From the blurb:
As full of joy and beauty as it is of pain, and told with the luminous power that has made Ursula Hegi a beloved bestselling author for decades, The Patron Saint of Pregnant Girls is a shattering portrait of marriage and motherhood, and of the ways in which women hold each other up in the face of heartbreak.
This is one of the most unusual books I have read this year. Set on one of the Frisian islands in 1878 against the backdrop of the severe beauty of the North Sea, this beautifully-written book is full of quirky characters and heartbreaking stories of love and loss.
On the day that the Ludwig Circus arrives on the island of Nordstrand all the village comes out to watch its splendid parade. There are Old Women, competing for the title of the oldest living one, there is Lotte and her four children, including baby Wilhelm, there are also pregnant girls from St.Margaret’s Home that takes care of them. All of them witness the horrifying power of the Nordsee as a huge wave, not seen in these places for a hundred years, rises from the depths of the Nordsee and wreaks havoc on their lives. Lotte Jansen loses three of her children and tries to offer the fourth one in exchange for the return of them. Blinded by her grief and despair, she tries to throw baby Wilhelm in the sea. Luckily, the baby is saved by his father Kalle Jansen at the very last moment. The villagers and the circus performers keep looking for the Jansen children for days, but their desperate search is in vain, Hannelore, Barbel and Martin perished in the sea. Eleven year old, heavily pregnant Tilly and Sabine, the circus seamstress and mother of Heike, a grown up woman with a child’s mind, are among those who search for Lotte’s children.
Three mothers: Lotte, Tilli, Sabine
Kalle is Lotte’s childhood sweetheart, her one and only love, devoted husband and soulmate, but even he cannot cope with her grief and severe depression. Kalle decides to leave with the Ludwig travelling circus and take care of sick animals. The Sisters from St.Margaret’s home take care of Lotte and baby Wilhelm who is on the brink on starvation as Lotte lost her milk. The Sisters ask Tilly, who has just given birth to a baby girl only to see her adopted and taken away, to breastfeed Wilhelm. Lotte’s return to life and her child is slow and the nuns are beginning to worry about Tilly’s getting too attached to Wilhelm. Tilly is still a child herself after all. Once her parents found out she got pregnant by her twin brother, they sent her away, having chosen the boy over the girl.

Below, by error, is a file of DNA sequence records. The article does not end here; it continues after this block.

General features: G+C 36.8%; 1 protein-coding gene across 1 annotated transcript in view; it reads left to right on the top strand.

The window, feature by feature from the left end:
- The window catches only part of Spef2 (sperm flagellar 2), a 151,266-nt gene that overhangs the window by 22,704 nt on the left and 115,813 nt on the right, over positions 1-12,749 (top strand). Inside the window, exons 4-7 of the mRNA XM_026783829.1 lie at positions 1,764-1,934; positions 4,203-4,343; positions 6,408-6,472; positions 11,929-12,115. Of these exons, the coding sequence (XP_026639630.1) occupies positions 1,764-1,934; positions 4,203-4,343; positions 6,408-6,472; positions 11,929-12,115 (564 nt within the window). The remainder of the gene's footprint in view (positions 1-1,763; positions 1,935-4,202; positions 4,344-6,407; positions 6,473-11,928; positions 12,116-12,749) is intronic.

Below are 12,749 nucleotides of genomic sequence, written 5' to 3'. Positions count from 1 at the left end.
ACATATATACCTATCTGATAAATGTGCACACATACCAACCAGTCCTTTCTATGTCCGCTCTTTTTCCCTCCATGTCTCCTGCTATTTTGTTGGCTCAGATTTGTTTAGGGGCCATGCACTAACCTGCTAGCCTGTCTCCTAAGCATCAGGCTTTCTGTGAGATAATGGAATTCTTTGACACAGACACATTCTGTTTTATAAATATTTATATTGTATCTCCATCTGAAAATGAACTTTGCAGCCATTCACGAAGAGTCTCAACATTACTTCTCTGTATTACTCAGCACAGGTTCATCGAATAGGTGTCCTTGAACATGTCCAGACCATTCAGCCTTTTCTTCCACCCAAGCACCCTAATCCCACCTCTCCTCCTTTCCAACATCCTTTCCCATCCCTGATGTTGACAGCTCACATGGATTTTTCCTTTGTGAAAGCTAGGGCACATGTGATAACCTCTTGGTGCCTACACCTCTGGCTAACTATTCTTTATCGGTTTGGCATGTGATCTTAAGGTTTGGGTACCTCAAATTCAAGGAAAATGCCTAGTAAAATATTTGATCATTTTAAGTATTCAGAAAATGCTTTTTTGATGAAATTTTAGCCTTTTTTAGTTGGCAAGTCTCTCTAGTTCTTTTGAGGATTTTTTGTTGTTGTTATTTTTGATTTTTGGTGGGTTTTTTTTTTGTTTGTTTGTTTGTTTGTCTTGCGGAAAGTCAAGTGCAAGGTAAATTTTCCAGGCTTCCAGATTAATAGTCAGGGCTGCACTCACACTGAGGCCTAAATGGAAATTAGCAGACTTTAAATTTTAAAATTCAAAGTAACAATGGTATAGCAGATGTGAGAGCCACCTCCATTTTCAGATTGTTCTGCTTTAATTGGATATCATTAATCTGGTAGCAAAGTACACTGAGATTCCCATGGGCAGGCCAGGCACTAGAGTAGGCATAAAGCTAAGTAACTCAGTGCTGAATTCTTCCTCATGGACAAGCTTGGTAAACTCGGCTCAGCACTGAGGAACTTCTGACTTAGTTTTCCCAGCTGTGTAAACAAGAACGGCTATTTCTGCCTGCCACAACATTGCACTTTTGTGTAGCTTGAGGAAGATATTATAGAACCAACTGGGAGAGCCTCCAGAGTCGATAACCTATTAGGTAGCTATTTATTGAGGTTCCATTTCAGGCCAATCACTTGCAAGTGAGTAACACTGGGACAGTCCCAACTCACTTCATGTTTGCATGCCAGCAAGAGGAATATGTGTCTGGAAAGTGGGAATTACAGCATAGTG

Sabine’s story is equally compelling. Her partner, a circus acrobat and free spirit, left her when she was still pregnant. The circus became her family and everybody pulled in helping Sabine raise Heike. Sabine knows she will always have to take care of her special girl, but what is going to happen to Heike after her death?
Apart from the central story which is Lotte’s struggle to come to terms with her grief and flashbacks that tell us more about Sabine’s life, we also get to know the Old Women with their gossipy conversations, full of humour and friendly compassion. We meet the nuns and learn how they decided to open the Home for pregnant girls and turn it into an art school of a sort. Many of the girls won’t be able to return to their families and will need to earn their living, so learning practical skills of running a household and looking after children may help them secure their employment. Some girls insist on keeping their babies and the nuns respect their choice. Sister Hildegunde and her surreal paintings provided a welcome comic relief that is necessary in a story like this.
Considering that there are also stories of the circus members, we see that Ursula Hegi explores different kinds of families and family ties with great tenderness.
The writing is poetic and dream-like. The descriptions of the severe beauty and power of the North Sea set the tone to the novel and bring to mind myths and legends of the Frisian Islands. Lotte’s mind struggling to cope with the reality of her loss finds solace in the legend of Rungholt, a sunk island which can be seen once a year. Ursula Hegi’s writing is full of quirky and memorable details. Kalle comes back to Lotte and brings her an old zebra to take care of during the winter months. Lotte becomes a midwife who never loses a mother or a baby as if her personal loss was a sacrifice she made to save future lives. Sabine’s circus caravan is full of bees that made the roof of the caravan their home. Sister Hildegunde’s paintings resemble Hieronymus Bosch’s Garden of the Early delights…
I found this beautiful, character-driven, complex book impossible to put down. The Patron Saint Of Pregnant Girls with it’s intertwining stories of grief and courage to face life, families and friendships, strength and weakness, daily life and circus, children and old people with their particular brand of wisdom is an unusual, but strangely compelling book. It might not be everybody’s kind of story, but if you like literary fiction with rich imagery that explores human relationships, pick it up. You might find it as fascinating as I did.
Thank you to Edelweiss and Flatiron Books for the ARC provided in exchange for an honest opinion.